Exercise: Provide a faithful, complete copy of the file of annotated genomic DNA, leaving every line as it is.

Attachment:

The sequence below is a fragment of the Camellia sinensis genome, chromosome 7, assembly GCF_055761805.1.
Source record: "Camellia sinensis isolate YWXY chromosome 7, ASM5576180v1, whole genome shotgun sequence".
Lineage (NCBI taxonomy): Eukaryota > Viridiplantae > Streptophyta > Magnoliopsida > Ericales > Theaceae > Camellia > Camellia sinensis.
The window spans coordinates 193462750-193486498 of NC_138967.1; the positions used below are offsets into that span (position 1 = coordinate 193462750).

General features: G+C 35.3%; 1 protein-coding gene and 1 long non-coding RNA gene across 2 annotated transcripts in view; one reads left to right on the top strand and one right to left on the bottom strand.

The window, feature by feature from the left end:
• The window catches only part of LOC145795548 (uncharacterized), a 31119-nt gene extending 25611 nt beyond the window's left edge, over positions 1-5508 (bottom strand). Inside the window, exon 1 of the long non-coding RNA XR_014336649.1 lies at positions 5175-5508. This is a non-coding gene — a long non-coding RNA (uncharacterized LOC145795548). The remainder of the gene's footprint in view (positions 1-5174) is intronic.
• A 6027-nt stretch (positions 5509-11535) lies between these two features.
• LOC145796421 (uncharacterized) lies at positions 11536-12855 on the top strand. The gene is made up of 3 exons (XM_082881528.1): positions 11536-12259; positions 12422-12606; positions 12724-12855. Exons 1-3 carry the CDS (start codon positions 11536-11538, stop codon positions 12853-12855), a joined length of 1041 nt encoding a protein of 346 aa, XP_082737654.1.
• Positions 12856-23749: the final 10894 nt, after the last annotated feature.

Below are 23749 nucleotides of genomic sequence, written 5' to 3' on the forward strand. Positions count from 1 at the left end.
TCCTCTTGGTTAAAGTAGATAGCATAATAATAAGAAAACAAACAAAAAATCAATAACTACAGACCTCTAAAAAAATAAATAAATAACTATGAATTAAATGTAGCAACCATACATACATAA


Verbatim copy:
The sequence below is a fragment of the Camellia sinensis genome, chromosome 7, assembly GCF_055761805.1.
Source record: "Camellia sinensis isolate YWXY chromosome 7, ASM5576180v1, whole genome shotgun sequence".
Lineage (NCBI taxonomy): Eukaryota > Viridiplantae > Streptophyta > Magnoliopsida > Ericales > Theaceae > Camellia > Camellia sinensis.
The window spans coordinates 193462750-193486498 of NC_138967.1; the positions used below are offsets into that span (position 1 = coordinate 193462750).

General features: G+C 35.3%; 1 protein-coding gene and 1 long non-coding RNA gene across 2 annotated transcripts in view; one reads left to right on the top strand and one right to left on the bottom strand.

The window, feature by feature from the left end:
• The window catches only part of LOC145795548 (uncharacterized), a 31119-nt gene extending 25611 nt beyond the window's left edge, over positions 1-5508 (bottom strand). Inside the window, exon 1 of the long non-coding RNA XR_014336649.1 lies at positions 5175-5508. This is a non-coding gene — a long non-coding RNA (uncharacterized LOC145795548). The remainder of the gene's footprint in view (positions 1-5174) is intronic.
• A 6027-nt stretch (positions 5509-11535) lies between these two features.
• LOC145796421 (uncharacterized) lies at positions 11536-12855 on the top strand. The gene is made up of 3 exons (XM_082881528.1): positions 11536-12259; positions 12422-12606; positions 12724-12855. Exons 1-3 carry the CDS (start codon positions 11536-11538, stop codon positions 12853-12855), a joined length of 1041 nt encoding a protein of 346 aa, XP_082737654.1.
• Positions 12856-23749: the final 10894 nt, after the last annotated feature.

Below are 23749 nucleotides of genomic sequence, written 5' to 3' on the forward strand. Positions count from 1 at the left end.
TCCTCTTGGTTAAAGTAGATAGCATAATAATAAGAAAACAAACAAAAAATCAATAACTACAGACCTCTAAAAAAATAAATAAATAACTATGAATTAAATGTAGCAACCATACATACATAA